A lot or a little?
The parents' guide to what's in this game.
What parents need to know
Parents need to know Disney Infinity: The Lone Ranger is a $35 expansion to the base Disney Infinity game, which is required to play. It's a toy-based game and comes with two characters that can be transported into the game via a portal. There are no additional figures for this play set, but kids are encouraged to buy other play sets -- along with their associated characters and power discs -- to extend the Disney Infinity experience. Note, too, that the action in this play set focuses on violence more than most others. The player's characters, Tonto and the Lone Ranger, throw axes and shoot pistols using traditional third-person mechanics to defeat toy enemies who break apart and disappear once defeated.
What's it about?
The second of two add-on play sets made available at launch for Disney Infinity, DISNEY INFINITY: THE LONE RANGER is a Wild West-themed expansion that comes with two characters: the Lone Ranger and Tonto. These are the only two figures that work with this play set, so it shouldn't prove terribly expensive for families. The action focuses on the protagonists' fight against the Cavendish gang that is terrorizing a small frontier town. Players will spend a lot of time fighting off the gang using pistols and tomahawks. But there are plenty of other challenges, too, including shooting targets around town, blowing up dynamite bombs, and customizing a train with various cars for its runs. Like other Disney Infinity play sets, this one opens a wealth of new content for the sandbox Toy Box mode, including new characters, horses, and buildings.
Is it any good?
The Disney Infinity: The Lone Ranger play set provides plenty of new activities. Horseback riding plays a huge role, with players galloping quickly between distant locations. There's also a train that perpetually circles a slowly evolving track. It can be customized according to mission needs, with users adding water cars to irrigate ranches or gun cars to blow up targets. Players also spend a lot of time on foot, protecting and building up the town, scaling and exploring cliffs, getting into gunfights with the Cavendish gang, and looking for countless collectibles hidden around corners.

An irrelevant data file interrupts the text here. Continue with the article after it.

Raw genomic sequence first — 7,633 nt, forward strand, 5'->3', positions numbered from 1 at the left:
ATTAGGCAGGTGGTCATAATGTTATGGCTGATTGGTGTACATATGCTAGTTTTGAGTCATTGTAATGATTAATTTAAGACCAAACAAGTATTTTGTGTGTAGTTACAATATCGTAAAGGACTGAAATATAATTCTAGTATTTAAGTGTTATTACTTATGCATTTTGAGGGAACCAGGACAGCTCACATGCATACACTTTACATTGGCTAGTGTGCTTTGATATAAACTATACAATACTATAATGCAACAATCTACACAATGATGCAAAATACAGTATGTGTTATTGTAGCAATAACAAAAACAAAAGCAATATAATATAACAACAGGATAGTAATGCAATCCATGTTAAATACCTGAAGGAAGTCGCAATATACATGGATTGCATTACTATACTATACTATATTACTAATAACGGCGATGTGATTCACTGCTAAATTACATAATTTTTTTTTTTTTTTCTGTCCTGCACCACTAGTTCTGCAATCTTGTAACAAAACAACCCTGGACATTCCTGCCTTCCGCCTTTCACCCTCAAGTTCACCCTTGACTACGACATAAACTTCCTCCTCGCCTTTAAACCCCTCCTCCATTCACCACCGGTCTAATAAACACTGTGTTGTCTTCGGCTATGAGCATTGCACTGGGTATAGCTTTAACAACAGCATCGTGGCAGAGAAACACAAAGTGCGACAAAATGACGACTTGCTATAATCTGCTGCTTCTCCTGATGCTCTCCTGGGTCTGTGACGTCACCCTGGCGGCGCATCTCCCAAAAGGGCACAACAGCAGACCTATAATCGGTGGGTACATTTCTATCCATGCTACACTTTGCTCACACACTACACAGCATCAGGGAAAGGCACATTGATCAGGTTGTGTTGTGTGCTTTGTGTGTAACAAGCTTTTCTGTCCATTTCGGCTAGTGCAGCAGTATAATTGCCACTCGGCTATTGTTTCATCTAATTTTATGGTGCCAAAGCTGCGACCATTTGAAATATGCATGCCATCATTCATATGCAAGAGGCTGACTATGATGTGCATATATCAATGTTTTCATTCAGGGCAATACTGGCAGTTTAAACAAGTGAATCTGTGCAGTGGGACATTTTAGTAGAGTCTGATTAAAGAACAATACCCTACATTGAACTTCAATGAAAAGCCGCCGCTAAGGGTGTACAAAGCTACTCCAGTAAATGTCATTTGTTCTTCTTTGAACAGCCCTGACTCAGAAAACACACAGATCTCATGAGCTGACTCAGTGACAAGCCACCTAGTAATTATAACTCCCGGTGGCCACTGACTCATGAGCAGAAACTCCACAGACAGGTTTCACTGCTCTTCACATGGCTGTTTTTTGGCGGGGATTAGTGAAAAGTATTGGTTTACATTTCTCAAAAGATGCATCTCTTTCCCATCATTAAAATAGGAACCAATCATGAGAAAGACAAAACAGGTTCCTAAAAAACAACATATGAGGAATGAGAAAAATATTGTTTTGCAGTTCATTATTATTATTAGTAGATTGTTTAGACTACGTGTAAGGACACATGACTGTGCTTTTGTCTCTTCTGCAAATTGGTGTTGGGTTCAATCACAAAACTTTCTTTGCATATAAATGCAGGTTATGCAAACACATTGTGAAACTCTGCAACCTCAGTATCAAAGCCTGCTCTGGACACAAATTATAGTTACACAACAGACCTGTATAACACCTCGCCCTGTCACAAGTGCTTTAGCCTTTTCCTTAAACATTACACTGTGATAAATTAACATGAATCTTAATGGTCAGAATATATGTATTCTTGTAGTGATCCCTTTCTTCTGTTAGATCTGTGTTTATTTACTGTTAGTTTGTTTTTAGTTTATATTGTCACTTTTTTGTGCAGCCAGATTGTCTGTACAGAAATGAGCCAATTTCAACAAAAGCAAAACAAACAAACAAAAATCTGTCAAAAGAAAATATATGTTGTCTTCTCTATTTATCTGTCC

Just keep in mind this Disney Infinity play set is more combat-oriented than others. There are lots of fights, and even noncombat tasks -- such as breaking targets around town and in the mountains and flicking track switches -- require use of the heroes' pistols or axes. Families looking for play sets with less fighting and more exploration and puzzle solving would be better served looking at Disney Infinity: Toy Story in Space.
Talk to your kids about ...
Families can talk about the impact of violence in games. Does the third-person shooting in this game feel more intense than the action of other Disney Infinity play sets you've tried? How do you think this might affect your behavior outside the game after playing?
Families also can discuss consumerism. This play set doesn't support any additional figures, but others do. Would additional collectible characters make this play set better? Or, having played this part of the game with only two characters, do you think that the extra characters for other play sets are unnecessary?
- Platforms: Nintendo 3DS, Nintendo Wii, Nintendo Wii U, PlayStation 3, Windows, Xbox 360
- Subjects: Hobbies: building, collecting
- Skills: Collaboration: cooperation, meeting challenges together, teamwork
Tech Skills: digital creation, using and applying technology
Creativity: imagination, making new creations, producing new content
- Price: $34.99
- Available online? Not available online
- Developer: Disney Interactive
- Release date: August 18, 2013
- Genre: Action/Adventure
- Topics: Horses and Farm Animals, Trains
- ESRB rating: E10+ for Cartoon Violence
- Last updated: December 7, 2020
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